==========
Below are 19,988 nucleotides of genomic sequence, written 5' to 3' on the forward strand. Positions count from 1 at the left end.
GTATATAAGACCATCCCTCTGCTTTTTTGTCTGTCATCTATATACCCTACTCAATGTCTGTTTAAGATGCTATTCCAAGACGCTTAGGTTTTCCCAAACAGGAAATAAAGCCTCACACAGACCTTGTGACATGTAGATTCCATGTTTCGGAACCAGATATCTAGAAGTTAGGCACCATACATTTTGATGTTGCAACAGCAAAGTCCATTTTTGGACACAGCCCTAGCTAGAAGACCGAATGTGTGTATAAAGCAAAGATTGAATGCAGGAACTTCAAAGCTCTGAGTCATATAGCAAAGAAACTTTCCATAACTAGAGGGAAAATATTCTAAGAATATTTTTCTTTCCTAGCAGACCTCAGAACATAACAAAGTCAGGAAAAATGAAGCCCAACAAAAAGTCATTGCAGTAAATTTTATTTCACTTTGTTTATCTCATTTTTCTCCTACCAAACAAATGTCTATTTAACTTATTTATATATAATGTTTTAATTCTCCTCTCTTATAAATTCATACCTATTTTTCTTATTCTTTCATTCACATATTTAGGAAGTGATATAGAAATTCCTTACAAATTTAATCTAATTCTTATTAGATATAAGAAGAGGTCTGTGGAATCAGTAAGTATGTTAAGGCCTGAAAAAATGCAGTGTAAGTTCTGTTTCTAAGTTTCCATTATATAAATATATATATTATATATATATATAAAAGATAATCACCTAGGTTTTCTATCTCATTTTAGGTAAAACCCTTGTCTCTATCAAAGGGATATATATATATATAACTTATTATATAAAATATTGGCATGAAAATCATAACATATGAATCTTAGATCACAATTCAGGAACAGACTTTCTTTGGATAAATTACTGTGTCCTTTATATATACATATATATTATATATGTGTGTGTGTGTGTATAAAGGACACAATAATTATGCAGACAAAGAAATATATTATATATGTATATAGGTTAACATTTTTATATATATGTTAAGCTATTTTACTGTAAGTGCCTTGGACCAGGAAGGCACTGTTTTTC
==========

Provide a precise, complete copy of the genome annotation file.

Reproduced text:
Below are 19,988 nucleotides of genomic sequence, written 5' to 3' on the forward strand. Positions count from 1 at the left end.
GTATATAAGACCATCCCTCTGCTTTTTTGTCTGTCATCTATATACCCTACTCAATGTCTGTTTAAGATGCTATTCCAAGACGCTTAGGTTTTCCCAAACAGGAAATAAAGCCTCACACAGACCTTGTGACATGTAGATTCCATGTTTCGGAACCAGATATCTAGAAGTTAGGCACCATACATTTTGATGTTGCAACAGCAAAGTCCATTTTTGGACACAGCCCTAGCTAGAAGACCGAATGTGTGTATAAAGCAAAGATTGAATGCAGGAACTTCAAAGCTCTGAGTCATATAGCAAAGAAACTTTCCATAACTAGAGGGAAAATATTCTAAGAATATTTTTCTTTCCTAGCAGACCTCAGAACATAACAAAGTCAGGAAAAATGAAGCCCAACAAAAAGTCATTGCAGTAAATTTTATTTCACTTTGTTTATCTCATTTTTCTCCTACCAAACAAATGTCTATTTAACTTATTTATATATAATGTTTTAATTCTCCTCTCTTATAAATTCATACCTATTTTTCTTATTCTTTCATTCACATATTTAGGAAGTGATATAGAAATTCCTTACAAATTTAATCTAATTCTTATTAGATATAAGAAGAGGTCTGTGGAATCAGTAAGTATGTTAAGGCCTGAAAAAATGCAGTGTAAGTTCTGTTTCTAAGTTTCCATTATATAAATATATATATTATATATATATATAAAAGATAATCACCTAGGTTTTCTATCTCATTTTAGGTAAAACCCTTGTCTCTATCAAAGGGATATATATATATATAACTTATTATATAAAATATTGGCATGAAAATCATAACATATGAATCTTAGATCACAATTCAGGAACAGACTTTCTTTGGATAAATTACTGTGTCCTTTATATATACATATATATTATATATGTGTGTGTGTGTGTATAAAGGACACAATAATTATGCAGACAAAGAAATATATTATATATGTATATAGGTTAACATTTTTATATATATGTTAAGCTATTTTACTGTAAGTGCCTTGGACCAGGAAGGCACTGTTTTTC